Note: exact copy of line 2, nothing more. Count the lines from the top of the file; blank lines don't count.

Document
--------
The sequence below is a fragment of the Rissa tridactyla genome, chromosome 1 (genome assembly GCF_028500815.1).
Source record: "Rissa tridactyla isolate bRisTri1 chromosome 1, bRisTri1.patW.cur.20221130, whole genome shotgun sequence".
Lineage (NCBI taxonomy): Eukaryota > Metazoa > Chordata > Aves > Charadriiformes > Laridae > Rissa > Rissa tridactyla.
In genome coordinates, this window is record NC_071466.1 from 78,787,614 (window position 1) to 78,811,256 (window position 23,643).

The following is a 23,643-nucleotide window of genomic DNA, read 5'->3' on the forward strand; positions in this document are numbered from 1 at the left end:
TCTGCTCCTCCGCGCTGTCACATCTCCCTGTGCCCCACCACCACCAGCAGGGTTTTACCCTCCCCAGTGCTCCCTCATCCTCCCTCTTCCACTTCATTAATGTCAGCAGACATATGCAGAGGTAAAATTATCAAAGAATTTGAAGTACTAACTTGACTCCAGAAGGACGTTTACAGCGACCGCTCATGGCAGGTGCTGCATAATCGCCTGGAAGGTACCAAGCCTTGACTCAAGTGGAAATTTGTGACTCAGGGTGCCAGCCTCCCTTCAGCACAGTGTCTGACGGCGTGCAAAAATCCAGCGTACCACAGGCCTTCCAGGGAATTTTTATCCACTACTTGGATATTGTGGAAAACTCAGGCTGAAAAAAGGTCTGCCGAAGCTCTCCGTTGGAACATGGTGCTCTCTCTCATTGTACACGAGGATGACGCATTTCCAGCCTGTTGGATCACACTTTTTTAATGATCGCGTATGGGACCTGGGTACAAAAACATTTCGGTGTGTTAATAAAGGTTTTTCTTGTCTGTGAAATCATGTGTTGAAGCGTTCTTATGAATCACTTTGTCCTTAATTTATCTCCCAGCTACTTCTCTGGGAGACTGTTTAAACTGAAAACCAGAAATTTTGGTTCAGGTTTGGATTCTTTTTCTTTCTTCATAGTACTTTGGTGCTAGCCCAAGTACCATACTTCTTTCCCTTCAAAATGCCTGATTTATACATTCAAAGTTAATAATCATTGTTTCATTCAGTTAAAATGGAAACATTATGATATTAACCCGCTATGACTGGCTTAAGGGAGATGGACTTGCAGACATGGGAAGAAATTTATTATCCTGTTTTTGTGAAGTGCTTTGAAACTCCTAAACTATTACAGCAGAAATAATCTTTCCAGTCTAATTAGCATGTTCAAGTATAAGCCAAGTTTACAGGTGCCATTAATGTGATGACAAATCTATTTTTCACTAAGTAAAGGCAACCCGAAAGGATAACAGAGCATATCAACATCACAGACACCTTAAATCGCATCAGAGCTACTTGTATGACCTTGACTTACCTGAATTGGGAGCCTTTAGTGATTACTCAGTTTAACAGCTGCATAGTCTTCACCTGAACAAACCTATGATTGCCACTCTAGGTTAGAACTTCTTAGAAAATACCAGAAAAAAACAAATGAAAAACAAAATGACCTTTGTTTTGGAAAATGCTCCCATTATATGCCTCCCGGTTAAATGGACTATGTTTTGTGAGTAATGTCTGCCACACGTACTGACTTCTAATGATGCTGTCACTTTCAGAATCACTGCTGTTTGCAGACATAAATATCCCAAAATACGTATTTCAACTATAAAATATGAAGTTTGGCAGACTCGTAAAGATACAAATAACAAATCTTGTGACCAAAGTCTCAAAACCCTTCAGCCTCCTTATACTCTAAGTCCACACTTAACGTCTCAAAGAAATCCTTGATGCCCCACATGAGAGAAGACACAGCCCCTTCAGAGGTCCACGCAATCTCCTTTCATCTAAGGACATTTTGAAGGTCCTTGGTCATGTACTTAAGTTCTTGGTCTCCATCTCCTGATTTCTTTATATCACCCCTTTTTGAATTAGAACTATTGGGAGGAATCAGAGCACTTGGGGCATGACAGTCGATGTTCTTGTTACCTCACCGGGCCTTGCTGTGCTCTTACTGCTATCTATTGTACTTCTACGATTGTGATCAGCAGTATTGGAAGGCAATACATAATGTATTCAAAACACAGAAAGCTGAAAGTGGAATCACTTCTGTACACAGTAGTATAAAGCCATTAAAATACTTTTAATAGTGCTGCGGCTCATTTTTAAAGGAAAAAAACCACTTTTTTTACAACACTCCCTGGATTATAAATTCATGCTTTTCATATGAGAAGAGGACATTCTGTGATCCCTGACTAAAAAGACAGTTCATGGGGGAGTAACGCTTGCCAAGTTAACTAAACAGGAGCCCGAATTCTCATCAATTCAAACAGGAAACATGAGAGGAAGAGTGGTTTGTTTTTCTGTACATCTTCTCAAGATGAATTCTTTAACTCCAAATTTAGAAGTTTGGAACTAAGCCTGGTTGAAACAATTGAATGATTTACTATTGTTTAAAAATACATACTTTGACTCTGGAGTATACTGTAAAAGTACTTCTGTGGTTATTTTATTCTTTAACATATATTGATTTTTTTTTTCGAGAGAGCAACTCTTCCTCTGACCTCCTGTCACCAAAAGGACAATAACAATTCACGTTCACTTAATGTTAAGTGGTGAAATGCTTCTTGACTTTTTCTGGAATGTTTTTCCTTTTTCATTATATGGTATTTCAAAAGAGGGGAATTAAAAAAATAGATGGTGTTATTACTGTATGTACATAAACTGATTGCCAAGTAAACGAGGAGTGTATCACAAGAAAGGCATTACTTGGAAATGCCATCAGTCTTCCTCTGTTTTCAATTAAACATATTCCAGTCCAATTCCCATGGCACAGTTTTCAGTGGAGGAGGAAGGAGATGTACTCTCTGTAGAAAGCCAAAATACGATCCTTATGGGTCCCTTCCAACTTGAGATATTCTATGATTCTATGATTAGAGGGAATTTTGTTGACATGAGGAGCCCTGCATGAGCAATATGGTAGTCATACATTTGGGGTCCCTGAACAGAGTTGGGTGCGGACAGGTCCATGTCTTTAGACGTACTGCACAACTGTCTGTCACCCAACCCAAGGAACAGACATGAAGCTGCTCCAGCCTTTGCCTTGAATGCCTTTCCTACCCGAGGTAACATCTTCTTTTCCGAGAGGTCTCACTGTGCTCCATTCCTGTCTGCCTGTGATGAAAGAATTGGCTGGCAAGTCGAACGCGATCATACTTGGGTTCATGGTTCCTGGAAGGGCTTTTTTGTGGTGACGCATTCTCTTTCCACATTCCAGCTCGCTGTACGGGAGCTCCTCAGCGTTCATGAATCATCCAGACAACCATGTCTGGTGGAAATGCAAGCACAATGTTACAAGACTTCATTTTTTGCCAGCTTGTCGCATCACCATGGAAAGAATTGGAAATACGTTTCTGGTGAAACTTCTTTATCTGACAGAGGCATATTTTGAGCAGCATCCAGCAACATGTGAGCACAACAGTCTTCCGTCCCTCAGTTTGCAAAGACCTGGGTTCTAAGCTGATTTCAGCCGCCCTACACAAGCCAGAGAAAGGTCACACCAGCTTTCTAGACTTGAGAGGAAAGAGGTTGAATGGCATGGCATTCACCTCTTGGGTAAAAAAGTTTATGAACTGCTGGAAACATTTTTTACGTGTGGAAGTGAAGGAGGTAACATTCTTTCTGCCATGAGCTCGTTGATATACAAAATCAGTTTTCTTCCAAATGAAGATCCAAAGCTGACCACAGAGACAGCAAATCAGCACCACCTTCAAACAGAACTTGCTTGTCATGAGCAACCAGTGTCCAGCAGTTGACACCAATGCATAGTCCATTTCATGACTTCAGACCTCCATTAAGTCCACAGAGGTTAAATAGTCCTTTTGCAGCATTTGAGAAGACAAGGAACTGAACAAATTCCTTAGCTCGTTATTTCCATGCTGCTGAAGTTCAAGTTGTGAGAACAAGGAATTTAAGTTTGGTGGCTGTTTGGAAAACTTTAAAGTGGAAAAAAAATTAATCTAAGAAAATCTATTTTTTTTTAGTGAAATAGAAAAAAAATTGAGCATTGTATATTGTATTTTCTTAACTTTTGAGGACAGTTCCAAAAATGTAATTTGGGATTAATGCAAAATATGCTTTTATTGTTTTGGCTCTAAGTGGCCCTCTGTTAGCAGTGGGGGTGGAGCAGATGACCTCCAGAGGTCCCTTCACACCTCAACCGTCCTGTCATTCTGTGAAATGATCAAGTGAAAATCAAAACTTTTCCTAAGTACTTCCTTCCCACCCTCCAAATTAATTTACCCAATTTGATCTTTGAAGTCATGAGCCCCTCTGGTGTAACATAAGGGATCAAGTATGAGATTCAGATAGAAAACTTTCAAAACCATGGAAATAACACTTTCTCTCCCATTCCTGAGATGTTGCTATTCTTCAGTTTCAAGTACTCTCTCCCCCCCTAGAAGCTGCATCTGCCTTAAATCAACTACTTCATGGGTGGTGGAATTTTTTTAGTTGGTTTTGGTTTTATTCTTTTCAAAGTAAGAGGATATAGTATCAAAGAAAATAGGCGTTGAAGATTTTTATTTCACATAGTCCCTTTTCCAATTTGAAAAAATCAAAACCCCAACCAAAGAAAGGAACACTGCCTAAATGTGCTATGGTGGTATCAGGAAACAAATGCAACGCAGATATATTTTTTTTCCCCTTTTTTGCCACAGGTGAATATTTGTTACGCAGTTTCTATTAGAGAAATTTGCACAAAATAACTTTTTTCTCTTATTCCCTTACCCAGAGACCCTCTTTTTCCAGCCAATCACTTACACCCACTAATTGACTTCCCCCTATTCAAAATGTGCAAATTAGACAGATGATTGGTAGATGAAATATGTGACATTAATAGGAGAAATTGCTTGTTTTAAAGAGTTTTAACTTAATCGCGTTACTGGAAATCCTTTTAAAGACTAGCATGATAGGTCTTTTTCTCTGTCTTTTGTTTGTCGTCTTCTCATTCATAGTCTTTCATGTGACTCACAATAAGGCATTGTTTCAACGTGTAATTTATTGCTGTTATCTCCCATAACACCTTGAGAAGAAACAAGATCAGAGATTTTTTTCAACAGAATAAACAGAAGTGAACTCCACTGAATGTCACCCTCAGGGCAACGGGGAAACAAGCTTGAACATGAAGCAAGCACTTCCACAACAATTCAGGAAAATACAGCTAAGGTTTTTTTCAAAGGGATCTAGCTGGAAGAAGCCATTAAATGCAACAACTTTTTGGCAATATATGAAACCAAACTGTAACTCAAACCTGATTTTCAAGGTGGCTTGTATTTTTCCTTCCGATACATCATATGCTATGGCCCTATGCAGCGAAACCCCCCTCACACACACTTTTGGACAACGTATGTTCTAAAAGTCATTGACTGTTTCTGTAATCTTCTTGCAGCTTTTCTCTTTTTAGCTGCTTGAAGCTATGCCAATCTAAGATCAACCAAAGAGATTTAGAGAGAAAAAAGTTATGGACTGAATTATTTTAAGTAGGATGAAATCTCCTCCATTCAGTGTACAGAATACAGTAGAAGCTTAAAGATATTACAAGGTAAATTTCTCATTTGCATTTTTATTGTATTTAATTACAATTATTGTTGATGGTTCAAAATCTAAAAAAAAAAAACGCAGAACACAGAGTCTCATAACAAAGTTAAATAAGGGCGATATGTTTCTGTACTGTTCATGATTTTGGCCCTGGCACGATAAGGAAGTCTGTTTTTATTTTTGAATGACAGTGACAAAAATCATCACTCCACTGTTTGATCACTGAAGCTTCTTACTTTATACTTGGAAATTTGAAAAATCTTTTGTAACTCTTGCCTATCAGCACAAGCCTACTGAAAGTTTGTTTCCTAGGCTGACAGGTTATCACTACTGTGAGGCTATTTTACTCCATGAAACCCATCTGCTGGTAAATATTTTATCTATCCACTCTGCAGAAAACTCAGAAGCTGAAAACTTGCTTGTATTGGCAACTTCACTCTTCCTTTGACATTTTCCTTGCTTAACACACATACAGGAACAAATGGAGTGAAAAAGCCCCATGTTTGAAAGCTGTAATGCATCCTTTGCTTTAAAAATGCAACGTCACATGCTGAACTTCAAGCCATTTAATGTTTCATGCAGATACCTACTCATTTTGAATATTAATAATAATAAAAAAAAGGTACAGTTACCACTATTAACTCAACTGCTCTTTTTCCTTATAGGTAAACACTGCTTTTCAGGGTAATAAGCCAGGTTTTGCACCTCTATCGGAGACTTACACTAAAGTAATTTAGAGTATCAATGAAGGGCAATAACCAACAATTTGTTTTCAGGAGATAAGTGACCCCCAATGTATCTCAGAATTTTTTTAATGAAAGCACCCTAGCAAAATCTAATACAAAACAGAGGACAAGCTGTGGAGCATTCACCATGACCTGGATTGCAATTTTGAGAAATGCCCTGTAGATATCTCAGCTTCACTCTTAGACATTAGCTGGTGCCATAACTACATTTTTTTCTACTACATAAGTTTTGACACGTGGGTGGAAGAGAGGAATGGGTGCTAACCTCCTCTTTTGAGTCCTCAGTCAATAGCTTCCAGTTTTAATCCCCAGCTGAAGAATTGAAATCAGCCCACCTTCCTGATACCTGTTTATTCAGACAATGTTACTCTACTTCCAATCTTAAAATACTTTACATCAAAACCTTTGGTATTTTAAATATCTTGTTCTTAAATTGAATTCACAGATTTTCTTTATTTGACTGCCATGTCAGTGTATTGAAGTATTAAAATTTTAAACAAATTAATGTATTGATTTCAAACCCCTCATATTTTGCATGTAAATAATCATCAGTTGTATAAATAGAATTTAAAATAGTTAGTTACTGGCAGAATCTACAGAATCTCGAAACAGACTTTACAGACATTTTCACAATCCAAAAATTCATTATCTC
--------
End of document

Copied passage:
Source record: "Rissa tridactyla isolate bRisTri1 chromosome 1, bRisTri1.patW.cur.20221130, whole genome shotgun sequence".